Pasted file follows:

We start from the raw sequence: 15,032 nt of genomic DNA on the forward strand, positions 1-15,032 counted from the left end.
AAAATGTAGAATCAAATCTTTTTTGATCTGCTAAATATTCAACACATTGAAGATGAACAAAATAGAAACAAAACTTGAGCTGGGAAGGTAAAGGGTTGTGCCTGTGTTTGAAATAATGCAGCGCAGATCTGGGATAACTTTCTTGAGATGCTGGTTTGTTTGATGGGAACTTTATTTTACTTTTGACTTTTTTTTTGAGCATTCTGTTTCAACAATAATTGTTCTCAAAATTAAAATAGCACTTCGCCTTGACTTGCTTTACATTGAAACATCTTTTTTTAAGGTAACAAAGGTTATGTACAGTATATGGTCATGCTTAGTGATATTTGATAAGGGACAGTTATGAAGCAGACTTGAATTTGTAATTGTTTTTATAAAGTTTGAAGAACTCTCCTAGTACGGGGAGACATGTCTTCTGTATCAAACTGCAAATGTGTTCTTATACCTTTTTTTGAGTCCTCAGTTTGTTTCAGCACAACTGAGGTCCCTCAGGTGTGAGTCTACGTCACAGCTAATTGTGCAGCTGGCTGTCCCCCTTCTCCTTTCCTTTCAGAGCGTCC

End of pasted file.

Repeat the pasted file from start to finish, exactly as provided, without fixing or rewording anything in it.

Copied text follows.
We start from the raw sequence: 15,032 nt of genomic DNA on the forward strand, positions 1-15,032 counted from the left end.
AAAATGTAGAATCAAATCTTTTTTGATCTGCTAAATATTCAACACATTGAAGATGAACAAAATAGAAACAAAACTTGAGCTGGGAAGGTAAAGGGTTGTGCCTGTGTTTGAAATAATGCAGCGCAGATCTGGGATAACTTTCTTGAGATGCTGGTTTGTTTGATGGGAACTTTATTTTACTTTTGACTTTTTTTTTGAGCATTCTGTTTCAACAATAATTGTTCTCAAAATTAAAATAGCACTTCGCCTTGACTTGCTTTACATTGAAACATCTTTTTTTAAGGTAACAAAGGTTATGTACAGTATATGGTCATGCTTAGTGATATTTGATAAGGGACAGTTATGAAGCAGACTTGAATTTGTAATTGTTTTTATAAAGTTTGAAGAACTCTCCTAGTACGGGGAGACATGTCTTCTGTATCAAACTGCAAATGTGTTCTTATACCTTTTTTTGAGTCCTCAGTTTGTTTCAGCACAACTGAGGTCCCTCAGGTGTGAGTCTACGTCACAGCTAATTGTGCAGCTGGCTGTCCCCCTTCTCCTTTCCTTTCAGAGCGTCC